Once we have created all of the links, we use Scenarist for thepremastering phase. Premastering is a process that multiplexes the audioand video streams together and builds a DVD-compliant disc image. Thepremastering for the Digital 411 disc took three hours.

Burning the disc image onto a DVD-R is the final step of the process. Youcan only insure that all of the authoring is accurate after this step. Oncethe disc is checked for quality, the disc image is ready to be transferredto a DLT (Digital Linear Tape device) and sent out for mass replication. Ifonly a few discs are required, additional copies can be made directly fromthe DVD-R.

Although Scenarist is the programming choice of many authoring companies,it has several pitfalls. One must always pay careful attention to where onesteps or clicks in the Scenarist program. For example, the button thattells the program to transfer the disc image to DLT is right beside thebutton that starts the three hour disc image creation. If you simply touchthe wrong button, the previous work is blown away.

But despite a difficult interface (which is being revamped in an NTversion), Scenarist does allow you to make fully interactive and compliantDVD-Video products. The fact is that DVD projects are big, and thechallenges presented by DVD authoring go well beyond what any program willbe able to simplify. Projects like this that incorporate hours of digitizedaudio and video, thousands of subtitles, and menus-all seamlessly joinedand linked together in a format that is still hazy at the edges-are alwaysgoing to be a large amount of work. I do, however, look forward to the daywhen the authoring process will provide greater flexibility and speed.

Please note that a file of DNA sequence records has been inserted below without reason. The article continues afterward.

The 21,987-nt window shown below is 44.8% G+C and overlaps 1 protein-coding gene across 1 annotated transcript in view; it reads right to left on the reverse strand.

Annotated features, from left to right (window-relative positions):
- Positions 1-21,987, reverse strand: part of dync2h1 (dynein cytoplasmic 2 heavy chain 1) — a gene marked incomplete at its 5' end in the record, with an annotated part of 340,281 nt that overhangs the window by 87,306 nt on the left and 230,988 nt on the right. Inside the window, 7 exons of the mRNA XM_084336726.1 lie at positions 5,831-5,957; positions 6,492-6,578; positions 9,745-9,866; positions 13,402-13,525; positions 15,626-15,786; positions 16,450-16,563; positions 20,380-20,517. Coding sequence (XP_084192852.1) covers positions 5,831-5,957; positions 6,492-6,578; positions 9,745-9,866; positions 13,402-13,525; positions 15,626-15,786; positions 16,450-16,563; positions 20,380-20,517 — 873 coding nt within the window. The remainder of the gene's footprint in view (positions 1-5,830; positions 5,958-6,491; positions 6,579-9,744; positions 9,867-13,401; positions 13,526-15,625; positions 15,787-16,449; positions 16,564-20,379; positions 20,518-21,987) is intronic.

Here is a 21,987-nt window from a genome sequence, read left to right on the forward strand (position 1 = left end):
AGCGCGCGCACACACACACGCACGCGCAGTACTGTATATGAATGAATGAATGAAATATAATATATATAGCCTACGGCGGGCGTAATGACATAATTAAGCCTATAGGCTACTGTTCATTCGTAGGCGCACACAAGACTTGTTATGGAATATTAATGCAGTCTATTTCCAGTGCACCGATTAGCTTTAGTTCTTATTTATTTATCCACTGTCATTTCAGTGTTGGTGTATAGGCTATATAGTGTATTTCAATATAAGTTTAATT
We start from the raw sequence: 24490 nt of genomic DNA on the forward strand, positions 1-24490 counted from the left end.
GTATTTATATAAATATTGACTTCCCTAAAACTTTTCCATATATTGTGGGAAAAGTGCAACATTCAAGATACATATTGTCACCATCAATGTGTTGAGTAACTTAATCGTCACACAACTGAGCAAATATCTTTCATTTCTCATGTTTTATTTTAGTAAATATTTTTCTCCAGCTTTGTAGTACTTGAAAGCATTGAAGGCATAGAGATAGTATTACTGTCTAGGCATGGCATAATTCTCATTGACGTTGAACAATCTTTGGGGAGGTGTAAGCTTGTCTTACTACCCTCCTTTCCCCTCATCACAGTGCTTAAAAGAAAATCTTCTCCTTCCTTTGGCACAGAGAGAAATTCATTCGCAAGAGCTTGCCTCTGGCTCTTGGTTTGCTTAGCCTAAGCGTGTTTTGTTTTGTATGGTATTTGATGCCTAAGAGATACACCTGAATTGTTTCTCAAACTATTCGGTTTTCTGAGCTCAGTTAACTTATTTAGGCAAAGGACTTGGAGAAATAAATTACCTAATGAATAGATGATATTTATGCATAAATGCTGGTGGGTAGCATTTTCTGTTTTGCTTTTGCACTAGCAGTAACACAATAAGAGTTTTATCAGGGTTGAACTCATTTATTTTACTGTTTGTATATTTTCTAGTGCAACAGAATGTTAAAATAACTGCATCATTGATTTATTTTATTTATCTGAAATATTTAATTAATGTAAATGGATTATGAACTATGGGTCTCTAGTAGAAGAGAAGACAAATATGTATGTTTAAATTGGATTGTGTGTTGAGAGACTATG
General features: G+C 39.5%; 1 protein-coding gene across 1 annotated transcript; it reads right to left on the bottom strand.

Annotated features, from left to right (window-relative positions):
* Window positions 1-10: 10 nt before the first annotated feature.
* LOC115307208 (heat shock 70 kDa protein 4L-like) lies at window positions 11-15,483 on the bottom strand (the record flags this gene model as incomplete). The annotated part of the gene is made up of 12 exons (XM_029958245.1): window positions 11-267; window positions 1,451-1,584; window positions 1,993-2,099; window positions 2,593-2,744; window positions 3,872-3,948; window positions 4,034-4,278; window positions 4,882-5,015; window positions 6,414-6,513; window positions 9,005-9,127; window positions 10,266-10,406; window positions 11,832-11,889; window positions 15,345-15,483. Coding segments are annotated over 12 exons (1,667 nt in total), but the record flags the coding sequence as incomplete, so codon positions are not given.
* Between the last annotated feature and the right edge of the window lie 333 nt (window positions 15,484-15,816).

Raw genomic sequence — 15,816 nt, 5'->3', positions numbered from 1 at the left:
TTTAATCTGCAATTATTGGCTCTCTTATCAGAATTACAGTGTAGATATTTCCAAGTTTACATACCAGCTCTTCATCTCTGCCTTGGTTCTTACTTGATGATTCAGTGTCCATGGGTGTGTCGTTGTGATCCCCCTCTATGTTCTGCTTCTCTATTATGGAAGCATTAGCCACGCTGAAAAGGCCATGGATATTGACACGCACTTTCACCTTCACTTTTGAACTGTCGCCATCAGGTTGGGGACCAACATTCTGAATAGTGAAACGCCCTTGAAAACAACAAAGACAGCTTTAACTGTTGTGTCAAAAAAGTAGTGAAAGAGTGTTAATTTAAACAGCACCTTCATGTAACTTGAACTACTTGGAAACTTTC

Jeff Stabenau is President of Crush Digital Video. Founded in 1996, CrushDigital Video was the first DVD studio in New York. Today, the Crush teamperforms a broad range of digital services for DVD and other media,including the Internet, corporate presentation, and kiosk services.CrushDigital Video is located at 147 West 25th Street, Fourth Floor, New York,NY 10001. Phone: 212.989.6500. Fax: 212.645.9093. E-mail: Info@CrushDV.com